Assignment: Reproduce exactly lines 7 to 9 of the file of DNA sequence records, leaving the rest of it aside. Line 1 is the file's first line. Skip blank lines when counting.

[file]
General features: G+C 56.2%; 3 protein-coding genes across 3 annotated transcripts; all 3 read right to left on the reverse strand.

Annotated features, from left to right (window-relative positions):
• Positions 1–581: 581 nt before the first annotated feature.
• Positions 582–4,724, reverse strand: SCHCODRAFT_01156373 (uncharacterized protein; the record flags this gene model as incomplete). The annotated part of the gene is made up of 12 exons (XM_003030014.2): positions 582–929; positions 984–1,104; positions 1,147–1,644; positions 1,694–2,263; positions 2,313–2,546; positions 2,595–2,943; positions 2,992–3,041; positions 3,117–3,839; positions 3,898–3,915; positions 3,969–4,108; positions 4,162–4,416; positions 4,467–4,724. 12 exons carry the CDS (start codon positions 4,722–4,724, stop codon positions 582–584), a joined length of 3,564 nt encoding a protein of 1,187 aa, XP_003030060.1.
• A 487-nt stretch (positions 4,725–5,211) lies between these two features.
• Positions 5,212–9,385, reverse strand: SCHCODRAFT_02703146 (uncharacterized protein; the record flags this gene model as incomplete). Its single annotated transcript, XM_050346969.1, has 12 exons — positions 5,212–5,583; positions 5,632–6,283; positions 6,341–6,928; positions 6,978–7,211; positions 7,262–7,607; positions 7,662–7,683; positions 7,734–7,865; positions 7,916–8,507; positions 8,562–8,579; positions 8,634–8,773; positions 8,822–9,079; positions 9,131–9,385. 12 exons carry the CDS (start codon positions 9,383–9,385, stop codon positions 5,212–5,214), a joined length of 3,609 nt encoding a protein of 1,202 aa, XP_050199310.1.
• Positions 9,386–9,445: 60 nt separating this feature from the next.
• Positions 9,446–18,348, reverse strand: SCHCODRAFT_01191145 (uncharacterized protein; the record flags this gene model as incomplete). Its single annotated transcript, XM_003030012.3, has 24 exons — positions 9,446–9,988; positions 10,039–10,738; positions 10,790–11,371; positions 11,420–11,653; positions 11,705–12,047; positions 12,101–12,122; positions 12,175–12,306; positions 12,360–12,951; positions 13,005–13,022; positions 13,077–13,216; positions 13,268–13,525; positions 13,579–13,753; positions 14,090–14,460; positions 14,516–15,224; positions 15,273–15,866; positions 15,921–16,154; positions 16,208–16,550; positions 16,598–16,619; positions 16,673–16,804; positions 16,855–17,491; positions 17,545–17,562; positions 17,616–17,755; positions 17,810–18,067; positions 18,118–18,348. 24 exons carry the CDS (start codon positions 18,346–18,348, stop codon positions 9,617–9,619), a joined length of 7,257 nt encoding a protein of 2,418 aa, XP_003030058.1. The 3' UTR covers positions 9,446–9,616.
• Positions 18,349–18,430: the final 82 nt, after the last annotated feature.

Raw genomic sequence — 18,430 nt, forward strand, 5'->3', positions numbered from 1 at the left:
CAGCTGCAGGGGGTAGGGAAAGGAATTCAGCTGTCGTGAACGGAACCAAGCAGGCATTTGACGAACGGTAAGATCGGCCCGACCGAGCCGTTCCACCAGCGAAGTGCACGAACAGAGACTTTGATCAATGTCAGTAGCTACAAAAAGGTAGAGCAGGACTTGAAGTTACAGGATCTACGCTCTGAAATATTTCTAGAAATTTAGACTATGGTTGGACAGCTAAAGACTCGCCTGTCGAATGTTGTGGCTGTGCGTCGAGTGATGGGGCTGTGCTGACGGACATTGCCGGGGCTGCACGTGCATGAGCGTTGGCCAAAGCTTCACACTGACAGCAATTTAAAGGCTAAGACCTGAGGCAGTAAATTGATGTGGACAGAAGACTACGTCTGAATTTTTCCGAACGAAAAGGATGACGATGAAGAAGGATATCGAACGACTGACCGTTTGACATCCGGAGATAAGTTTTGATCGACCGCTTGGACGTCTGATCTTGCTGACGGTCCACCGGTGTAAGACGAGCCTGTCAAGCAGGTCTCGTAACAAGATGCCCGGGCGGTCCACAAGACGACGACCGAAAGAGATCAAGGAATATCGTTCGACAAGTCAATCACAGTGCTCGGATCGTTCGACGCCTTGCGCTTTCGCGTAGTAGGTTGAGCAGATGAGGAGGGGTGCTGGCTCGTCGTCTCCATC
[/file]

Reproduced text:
• Positions 9,386–9,445: 60 nt separating this feature from the next.
• Positions 9,446–18,348, reverse strand: SCHCODRAFT_01191145 (uncharacterized protein; the record flags this gene model as incomplete). Its single annotated transcript, XM_003030012.3, has 24 exons — positions 9,446–9,988; positions 10,039–10,738; positions 10,790–11,371; positions 11,420–11,653; positions 11,705–12,047; positions 12,101–12,122; positions 12,175–12,306; positions 12,360–12,951; positions 13,005–13,022; positions 13,077–13,216; positions 13,268–13,525; positions 13,579–13,753; positions 14,090–14,460; positions 14,516–15,224; positions 15,273–15,866; positions 15,921–16,154; positions 16,208–16,550; positions 16,598–16,619; positions 16,673–16,804; positions 16,855–17,491; positions 17,545–17,562; positions 17,616–17,755; positions 17,810–18,067; positions 18,118–18,348. 24 exons carry the CDS (start codon positions 18,346–18,348, stop codon positions 9,617–9,619), a joined length of 7,257 nt encoding a protein of 2,418 aa, XP_003030058.1. The 3' UTR covers positions 9,446–9,616.
• Positions 18,349–18,430: the final 82 nt, after the last annotated feature.